Jordan and I work together and that our softwares are integrated with each other. TRS is integrated with background check systems. We are integrated with other communications platforms. We are integrated with Salesforce for other CRM needs, and so everybody is a little bit different in terms of their expectations, where they’re at in terms of budget, and where they’re at in terms of need. It could be an organization with a very large budget, but they’ve got very simplistic needs.
They have 25 volunteers. They can do it on an Excel spreadsheet. It’s just not that complex. It can also be a very small organization depending on large number of volunteers and extreme complexity and looking for, “How do we get the most from our money in terms of we have all these needs, but we’ve got very limited budget and how to balance that?” I’m not going through that other than to say that there’s an outline in terms of features, in terms of the type of solution, and in terms of ratings.
The article gets into tremendous depth in terms of the options. Then, I’m going to skip through a few items here. I always go long in terms of talking, Jordan. I always have trouble staying on target. I know we said we’d spend the last ten minutes doing Q&A, but I wanted to wrap up with this.
I mentioned this earlier in terms of the importance of doing evaluations and making sure that not just you send out the capability for your volunteer to give you anonymous feedback. Maybe it’s something that they’re afraid of reprisals if they’d say it openly, or some people are just, they don’t want to say anything negative ever just because that’s their personality, but if they’re given the opportunity for an anonymous feedback, then they’ll really give you some more specifics. We find that is very good. There’s also a case for doing evaluations on site in paper because sometimes, you get different types of feedback. You’ll get people who are “Oh. This just happened, and if we could improve this process”.

 

They just looked at it. They just watched it. It’s fresh in their mind. I just encourage that you look at different evaluation tools and again, that you’re doing wrap up sessions with your team leaders and your committee chairs or whatever the operations term is for your particular activities so that you can really have some notes at the end of the activity or the event that when you go to repeat, you’ve got those notes and can make evolution. I say that we work for example with lots of marathons, lots of festivals, lots of events that happen once a year, and by the time you get to the next year, you don’t remember, “Did I really need eight people in that position? Did I really need two people in that position?” The time to talk about it is right afterwards.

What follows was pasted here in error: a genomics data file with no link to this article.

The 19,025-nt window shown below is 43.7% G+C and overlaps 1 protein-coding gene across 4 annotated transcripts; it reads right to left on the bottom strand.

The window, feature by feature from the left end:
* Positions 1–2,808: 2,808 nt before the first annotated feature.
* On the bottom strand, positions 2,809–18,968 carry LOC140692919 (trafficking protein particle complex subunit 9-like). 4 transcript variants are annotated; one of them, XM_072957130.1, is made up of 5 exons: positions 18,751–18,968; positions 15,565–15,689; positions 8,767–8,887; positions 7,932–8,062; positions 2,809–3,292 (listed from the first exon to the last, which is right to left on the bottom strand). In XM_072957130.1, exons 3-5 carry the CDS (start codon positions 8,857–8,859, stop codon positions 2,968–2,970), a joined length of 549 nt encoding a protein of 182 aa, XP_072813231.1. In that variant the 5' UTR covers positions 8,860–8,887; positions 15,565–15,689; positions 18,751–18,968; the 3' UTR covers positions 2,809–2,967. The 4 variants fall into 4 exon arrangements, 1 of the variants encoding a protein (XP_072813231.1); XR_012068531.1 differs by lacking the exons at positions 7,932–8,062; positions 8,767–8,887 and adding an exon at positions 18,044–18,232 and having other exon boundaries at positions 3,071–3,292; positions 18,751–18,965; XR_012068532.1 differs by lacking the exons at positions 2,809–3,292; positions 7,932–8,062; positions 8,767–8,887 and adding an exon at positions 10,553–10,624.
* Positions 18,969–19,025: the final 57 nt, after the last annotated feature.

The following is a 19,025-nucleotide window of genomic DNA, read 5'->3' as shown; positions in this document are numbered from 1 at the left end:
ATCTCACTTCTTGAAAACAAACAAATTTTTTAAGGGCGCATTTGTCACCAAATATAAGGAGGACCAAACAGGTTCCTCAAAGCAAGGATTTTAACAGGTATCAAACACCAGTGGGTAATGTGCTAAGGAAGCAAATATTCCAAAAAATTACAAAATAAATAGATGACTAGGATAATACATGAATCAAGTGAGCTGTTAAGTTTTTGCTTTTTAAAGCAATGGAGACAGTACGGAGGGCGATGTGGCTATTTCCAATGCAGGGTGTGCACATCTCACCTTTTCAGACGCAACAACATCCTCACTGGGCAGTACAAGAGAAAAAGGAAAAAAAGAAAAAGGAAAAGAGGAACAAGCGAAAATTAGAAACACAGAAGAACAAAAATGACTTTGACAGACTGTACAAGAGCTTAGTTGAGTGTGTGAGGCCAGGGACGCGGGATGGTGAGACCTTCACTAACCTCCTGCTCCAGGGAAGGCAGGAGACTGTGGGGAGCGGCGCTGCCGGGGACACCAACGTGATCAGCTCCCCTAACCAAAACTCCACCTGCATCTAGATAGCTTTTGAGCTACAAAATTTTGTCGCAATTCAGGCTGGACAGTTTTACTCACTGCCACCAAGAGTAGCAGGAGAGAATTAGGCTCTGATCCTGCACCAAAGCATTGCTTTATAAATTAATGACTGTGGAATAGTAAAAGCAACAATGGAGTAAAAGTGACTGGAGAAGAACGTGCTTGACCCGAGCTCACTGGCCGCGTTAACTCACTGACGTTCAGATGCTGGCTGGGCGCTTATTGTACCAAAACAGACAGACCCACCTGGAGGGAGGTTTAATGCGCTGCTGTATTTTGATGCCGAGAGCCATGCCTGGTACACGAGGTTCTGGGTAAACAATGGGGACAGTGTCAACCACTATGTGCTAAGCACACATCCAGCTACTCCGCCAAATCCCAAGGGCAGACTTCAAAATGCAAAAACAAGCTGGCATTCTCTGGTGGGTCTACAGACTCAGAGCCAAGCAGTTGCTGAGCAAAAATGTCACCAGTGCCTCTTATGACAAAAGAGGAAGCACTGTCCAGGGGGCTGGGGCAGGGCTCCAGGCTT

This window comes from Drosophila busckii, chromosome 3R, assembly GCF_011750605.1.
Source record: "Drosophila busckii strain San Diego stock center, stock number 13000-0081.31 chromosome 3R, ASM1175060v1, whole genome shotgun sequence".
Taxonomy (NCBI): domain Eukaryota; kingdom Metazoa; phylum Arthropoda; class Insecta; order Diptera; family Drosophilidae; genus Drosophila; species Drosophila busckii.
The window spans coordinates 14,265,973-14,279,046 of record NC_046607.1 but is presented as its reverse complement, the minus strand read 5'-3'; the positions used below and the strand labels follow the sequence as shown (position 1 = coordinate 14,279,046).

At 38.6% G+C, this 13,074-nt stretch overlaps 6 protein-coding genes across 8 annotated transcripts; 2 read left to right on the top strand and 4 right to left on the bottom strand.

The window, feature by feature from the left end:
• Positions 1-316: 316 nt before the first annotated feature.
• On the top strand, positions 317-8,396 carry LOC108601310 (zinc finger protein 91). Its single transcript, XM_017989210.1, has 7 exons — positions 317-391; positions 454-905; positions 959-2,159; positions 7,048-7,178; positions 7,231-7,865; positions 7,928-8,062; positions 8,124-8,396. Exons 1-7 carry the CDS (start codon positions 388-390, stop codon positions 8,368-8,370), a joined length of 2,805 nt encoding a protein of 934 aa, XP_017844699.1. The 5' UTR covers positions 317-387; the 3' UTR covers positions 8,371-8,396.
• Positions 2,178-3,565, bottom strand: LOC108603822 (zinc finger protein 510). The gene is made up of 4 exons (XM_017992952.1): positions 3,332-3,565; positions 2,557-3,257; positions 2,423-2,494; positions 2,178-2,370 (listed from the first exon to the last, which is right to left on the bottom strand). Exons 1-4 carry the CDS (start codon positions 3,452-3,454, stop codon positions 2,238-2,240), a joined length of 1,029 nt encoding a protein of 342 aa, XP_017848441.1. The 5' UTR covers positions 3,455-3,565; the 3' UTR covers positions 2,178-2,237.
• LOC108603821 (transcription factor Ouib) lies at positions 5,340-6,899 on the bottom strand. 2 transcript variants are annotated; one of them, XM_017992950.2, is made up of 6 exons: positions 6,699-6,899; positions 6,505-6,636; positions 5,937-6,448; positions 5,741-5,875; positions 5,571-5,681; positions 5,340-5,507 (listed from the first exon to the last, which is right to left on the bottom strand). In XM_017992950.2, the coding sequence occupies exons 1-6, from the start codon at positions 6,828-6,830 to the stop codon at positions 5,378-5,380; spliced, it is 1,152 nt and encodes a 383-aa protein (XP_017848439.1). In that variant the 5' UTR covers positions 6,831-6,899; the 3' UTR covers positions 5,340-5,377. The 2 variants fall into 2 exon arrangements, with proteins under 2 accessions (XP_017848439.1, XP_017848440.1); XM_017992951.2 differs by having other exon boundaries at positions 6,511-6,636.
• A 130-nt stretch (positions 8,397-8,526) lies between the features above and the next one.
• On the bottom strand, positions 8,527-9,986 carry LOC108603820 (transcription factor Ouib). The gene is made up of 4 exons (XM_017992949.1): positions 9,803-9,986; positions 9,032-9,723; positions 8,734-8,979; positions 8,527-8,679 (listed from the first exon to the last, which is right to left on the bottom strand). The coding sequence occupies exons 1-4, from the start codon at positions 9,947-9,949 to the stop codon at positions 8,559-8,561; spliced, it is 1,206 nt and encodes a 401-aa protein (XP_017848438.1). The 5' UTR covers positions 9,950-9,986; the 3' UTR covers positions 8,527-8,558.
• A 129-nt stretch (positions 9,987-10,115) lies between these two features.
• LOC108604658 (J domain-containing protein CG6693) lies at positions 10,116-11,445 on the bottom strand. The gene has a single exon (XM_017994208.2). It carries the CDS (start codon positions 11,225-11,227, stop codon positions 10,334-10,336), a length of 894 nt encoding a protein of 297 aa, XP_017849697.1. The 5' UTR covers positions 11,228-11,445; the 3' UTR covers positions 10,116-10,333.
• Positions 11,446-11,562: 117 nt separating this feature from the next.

Jordan Schwartz

Then, I would say, write down your notes. It’s amazing the things that I’ll have a conversation with somebody. We’ll do a postmortem on an event and talk about all the things we should change, and everyone is in agreement, and it’s all very clear, and even a week later, the fog of time sets in.

Florence May

Exactly. Exactly. That’s where we wrap up. What I want to stress is again, we’ve got the presentation and the articles are all available in the TRS library at ‘Theregistrationsystem.com’ down the library section.

Jordan Schwartz

Right, and we can make sure that when we send out, that there’s a follow up mail that’ll go out to everyone who attended today with link to the recording and handouts, and we’ll make sure that we include a link to that library as well. There’s one question that came up that someone was particularly interested in the how to handle volunteers that are non-productive volunteers. Do you have articles or are there other resources that we can point to on that topic specifically?

Florence May

Yes. Actually, three of the articles in the TRS library have sections that specifically talk about difficult volunteers, and we really break difficult volunteers into several different levels. Those that are doing something illegal or dangerous, those people obviously need to be removed immediately.

Jordan Schwartz

Quickly. Sure.

Florence May